The exact reasons for the associations highlighted here need to be investigated further. For example, it remains unclear to what extent helminth infections are causes of low human development and what role low human development has in promoting widespread helminthiases. It is possible or even likely that the causes and effects flow in both directions.

Of additional interest was the finding of moderate to high worm indices in India, Indonesia, and Philippines, which the UNDP categorizes as high HDI nations. To better understand this finding, we may look to the concept of “blue marble health,” in which high rates of helminthic and other NTDs are found in pockets of intense poverty in middle- and high-income countries [22,23]. Indeed, some of the populations most affected by NTDs in the world today are poor persons living among the wealthy in a group of 20 (G20) countries [22,23]. Included among these impoverished groups are aboriginal populations [24].

The UNDP 2014 report entitled “Sustaining Human Progress: Reducing Vulnerabilities and Building Resilience” emphasizes vulnerable and excluded populations, including the poor living in wealthier countries and aboriginal groups, while also stressing global commitments to universalism expressed in terms of rights of access to healthcare, education, and other basic services [17].

Given the strong associations between helminthic and other NTDs and mental, physical, and economic human development, vulnerable and excluded populations, and HDI, in the coming months and years it may become essential to give due consideration to eliminating helminth infections as a means to achieve SDGs. Of course, poverty, “Water, Sanitation and Hygiene” (WASH), and nutrition play an important role in health outcomes. As we look to reduce poverty and increase WASH and nutrition, we must also focus on chronic diseases such as helminth infections that reinforce the cycle of poverty and malnutrition. Therefore, we suggest that the NTDs need to be an important consideration in any discussion about the SDGs, and helminth control and elimination as proposed by the 2012 London Declaration for NTDs must be embraced by the SDGs and the sustainable development community [23].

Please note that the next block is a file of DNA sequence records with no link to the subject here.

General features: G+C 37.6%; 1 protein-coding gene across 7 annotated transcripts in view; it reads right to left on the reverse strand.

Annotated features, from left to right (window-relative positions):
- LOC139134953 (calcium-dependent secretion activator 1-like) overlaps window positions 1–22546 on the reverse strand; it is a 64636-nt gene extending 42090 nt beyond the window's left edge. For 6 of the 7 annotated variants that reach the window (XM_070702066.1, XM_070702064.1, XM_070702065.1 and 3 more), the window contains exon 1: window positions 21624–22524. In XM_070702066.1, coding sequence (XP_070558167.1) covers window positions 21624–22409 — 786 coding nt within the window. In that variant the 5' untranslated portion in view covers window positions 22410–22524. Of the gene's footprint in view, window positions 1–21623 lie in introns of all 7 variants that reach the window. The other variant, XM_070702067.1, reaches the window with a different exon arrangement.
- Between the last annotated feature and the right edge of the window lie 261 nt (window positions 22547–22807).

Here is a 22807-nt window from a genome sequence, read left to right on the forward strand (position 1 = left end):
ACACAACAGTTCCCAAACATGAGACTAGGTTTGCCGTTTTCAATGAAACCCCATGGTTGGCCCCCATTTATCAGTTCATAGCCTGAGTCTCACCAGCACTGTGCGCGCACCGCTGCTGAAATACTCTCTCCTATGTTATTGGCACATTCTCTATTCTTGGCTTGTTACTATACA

The next steps required to eliminate intestinal helminth infections, schistosomiasis, lymphatic filariasis, and other helminthic NTDs were highlighted in 2011 [25]. They include expanding global efforts to deliver preventive chemotherapy packages of NTD essential medicines for the entire bottom billion at risk for these infections, but in addition, for some helminth infections such as hookworm, schistosomiasis, and onchcerciasis, new tools and strategies will also be required, possibly including anthelminthic vaccines [6,25,26]. Indeed, a survey of almost 400 NTD experts found that mass treatment preventive chemotherapy, while it may be sufficient for eliminating lymphatic filariasis and trachoma, will not be sufficient for eliminating intestinal helminth infections and schistosomiasis [27]. Therefore, we believe that research and development for these new NTD control and elimination strategies and tools will be required, along with expansion of preventive chemotherapy, in order to reduce a nation’s worm index, and should become an essential component of the SDGs [22,23,25,26].